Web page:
Buy to Let
Making the right investment
The private rented sector has grown massively in recent years. Between the censuses of 2001 and 2011, the Private Rented Sector (PRS) grew from 12% of all English households to 18% (4,100,000), representing a 50% increase, and by 2016 stood at 4,500,000. Bournemouth and many of the coastal towns had some of the highest proportions of households in PRS, at almost 30%.
The pressure for housing, the flexibility of tenure and the availability of buy-to-let finance have made the sector extremely popular with private investors, although stamp duty surcharges on second homes and tax charges have weakened growth. The PRS is here to stay, however, and it is still probable that, by 2020, one in five of households will be living in the private rented sector. by 2020, one in five of households will be living in the private rented sector.
Buy-to-let investment offers a regular income, the potential for capital gain, a supplementary pension and, for some investors, the longer-term potential of a future retirement home by the sea. But buy-to-lets do require careful forethought and regular management if they are to achieve their full earning potential.
What should I buy?
- Old or new? Character or convenience?
- Condition – from project to turn-key, how much are you prepared to do to make it lettable?
- Size – how many bedrooms? Doubles or singles? Remember, two bathrooms are better for sharers.
- Freehold house or leasehold flat? If leasehold, how long is the lease? Are you allowed to sub-let?
- Consider running costs, heating etc
- Parking- Either with the property, or convenient on-street?
- Outside space – balcony, courtyard or garden?
- Rateable Value – Which Council Tax Band is it in?
- Service Charge – a flat will mean you don’t have to deal with the external repairs, but at what price?
- Could it be suitable for holiday, student or corporate lettings?
- If the property is part of a larger block, are the common parts well maintained?
- If it’s in a multi-storey block, does it have a lift?
- In older properties, do test the services before committing – new boilers are expensive!
Where should I buy?
- Consider the convenience of the location – where are your tenants likely to work? Are there transport links close by? Are there local amenities – shops, bars and restaurants, parks?
- How is the property situated? Is it on a noisy road, what do you see from the window, how close is it to its neighbours?
- Is the area up and coming? Is it well regarded? What are the local schools like?
- Check whether there are any major developments proposed which could affect the area.
What about the economics?
- The rental yield is the annual rent achieved, minus outgoings, divided by total costs. This is the ‘ungeared’, or ‘cash purchase’ yield. In reality, most buyers will obtain a mortgage (otherwise known as ‘gearing’) which will increase the rate of return, provided interest payable does not climb to exceed the rental income received!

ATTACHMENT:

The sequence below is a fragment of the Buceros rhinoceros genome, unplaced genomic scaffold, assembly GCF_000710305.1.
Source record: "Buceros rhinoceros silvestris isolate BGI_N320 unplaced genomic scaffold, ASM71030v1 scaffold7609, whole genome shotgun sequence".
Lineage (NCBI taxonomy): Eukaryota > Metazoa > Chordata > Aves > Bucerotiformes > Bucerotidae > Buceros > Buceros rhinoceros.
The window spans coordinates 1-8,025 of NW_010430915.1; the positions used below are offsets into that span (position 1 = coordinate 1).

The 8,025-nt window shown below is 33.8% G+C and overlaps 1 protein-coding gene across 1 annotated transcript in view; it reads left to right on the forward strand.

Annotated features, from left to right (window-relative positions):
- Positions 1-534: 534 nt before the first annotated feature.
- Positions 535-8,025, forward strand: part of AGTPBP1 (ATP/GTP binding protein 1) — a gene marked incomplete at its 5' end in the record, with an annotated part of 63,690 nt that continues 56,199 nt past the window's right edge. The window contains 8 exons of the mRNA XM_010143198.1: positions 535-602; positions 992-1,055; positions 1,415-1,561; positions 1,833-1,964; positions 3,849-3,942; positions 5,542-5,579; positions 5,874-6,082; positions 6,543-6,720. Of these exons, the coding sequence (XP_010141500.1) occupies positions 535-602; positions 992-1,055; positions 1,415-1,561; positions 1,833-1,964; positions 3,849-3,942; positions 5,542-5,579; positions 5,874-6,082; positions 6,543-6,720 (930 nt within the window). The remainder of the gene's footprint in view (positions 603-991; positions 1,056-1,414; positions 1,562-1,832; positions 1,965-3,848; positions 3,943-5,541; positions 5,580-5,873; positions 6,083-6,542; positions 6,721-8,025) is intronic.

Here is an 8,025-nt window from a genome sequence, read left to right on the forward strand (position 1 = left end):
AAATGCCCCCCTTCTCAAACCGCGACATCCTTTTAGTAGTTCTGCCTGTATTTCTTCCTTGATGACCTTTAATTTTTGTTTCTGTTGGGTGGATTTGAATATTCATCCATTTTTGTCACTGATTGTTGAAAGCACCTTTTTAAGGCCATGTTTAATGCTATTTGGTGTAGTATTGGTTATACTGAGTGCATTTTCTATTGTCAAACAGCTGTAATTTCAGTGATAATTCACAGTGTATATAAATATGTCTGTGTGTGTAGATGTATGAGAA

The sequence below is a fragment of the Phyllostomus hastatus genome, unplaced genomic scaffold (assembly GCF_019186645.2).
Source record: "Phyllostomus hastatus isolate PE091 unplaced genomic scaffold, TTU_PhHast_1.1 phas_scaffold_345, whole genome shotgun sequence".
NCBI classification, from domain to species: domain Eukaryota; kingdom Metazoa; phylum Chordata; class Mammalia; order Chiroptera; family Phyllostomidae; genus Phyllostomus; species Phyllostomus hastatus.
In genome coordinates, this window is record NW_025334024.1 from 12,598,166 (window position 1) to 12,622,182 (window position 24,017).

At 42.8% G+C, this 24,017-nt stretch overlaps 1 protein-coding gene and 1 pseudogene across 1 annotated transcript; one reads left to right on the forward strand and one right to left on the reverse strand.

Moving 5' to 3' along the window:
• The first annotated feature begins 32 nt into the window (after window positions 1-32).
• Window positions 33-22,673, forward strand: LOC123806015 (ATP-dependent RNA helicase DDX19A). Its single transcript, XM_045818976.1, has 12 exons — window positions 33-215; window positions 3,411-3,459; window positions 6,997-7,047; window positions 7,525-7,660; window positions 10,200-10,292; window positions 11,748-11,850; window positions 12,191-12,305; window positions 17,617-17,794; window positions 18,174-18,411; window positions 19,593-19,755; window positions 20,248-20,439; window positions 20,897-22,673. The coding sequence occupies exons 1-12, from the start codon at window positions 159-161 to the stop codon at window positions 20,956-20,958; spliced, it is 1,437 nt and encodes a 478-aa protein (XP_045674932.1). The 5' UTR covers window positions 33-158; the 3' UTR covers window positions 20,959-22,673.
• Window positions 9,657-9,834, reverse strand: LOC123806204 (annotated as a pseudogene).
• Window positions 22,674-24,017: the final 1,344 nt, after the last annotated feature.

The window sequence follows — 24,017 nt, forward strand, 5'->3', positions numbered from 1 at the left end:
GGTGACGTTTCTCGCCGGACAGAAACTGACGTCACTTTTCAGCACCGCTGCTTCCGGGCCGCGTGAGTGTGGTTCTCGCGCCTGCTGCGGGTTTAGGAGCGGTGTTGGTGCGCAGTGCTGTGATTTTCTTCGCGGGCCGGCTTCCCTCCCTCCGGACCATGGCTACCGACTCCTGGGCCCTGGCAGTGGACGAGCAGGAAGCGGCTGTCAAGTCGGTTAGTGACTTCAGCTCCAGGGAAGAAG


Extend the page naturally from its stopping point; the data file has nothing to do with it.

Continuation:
- The total return from buy-to-let is a combination of income and capital growth, but remember that your total return is purely theoretical until you have sold the property – and capital values as we know can fall as well as rise!
- Consider what price bracket offers the best returns. Just because a property costs more, it doesn’t automatically mean that the rent will be proportionately higher. Stunning sea views, for example, may improve lettability, but a two bed flat is still a two bed flat, and the rent will rarely be double, even if you paid double for it.
- If you are buying a flat check out the ground rent and service charges – you will be liable to pay these, so make sure they don’t knock a big hole in your net income, and check the insurance premium is included.
- If you are buying freehold, don’t forget to leave something in the budget for repairs as you will be maintaining the exterior and services.
- Hopefully you will be using a professional agent (!) and you need to make an allowance for those fees...
- Remember that whilst the tenants are liable to look after the property, they are not liable for fair wear and tear. You will have to budget for replacing items of furnishings etc over time.
- It is sensible to allow for an element of void. Professional marketing should minimise these, but if voids do occur you will be liable for the Council Tax and utilities between lettings.
- Be aware that there is a stamp duty surcharge on second and subsequent properties, which can add up. Also, the full cost of mortgage interest is no longer allowed by HMRC against rental inocme, so make sure you speak with a qualified accountant before committing to your purchase.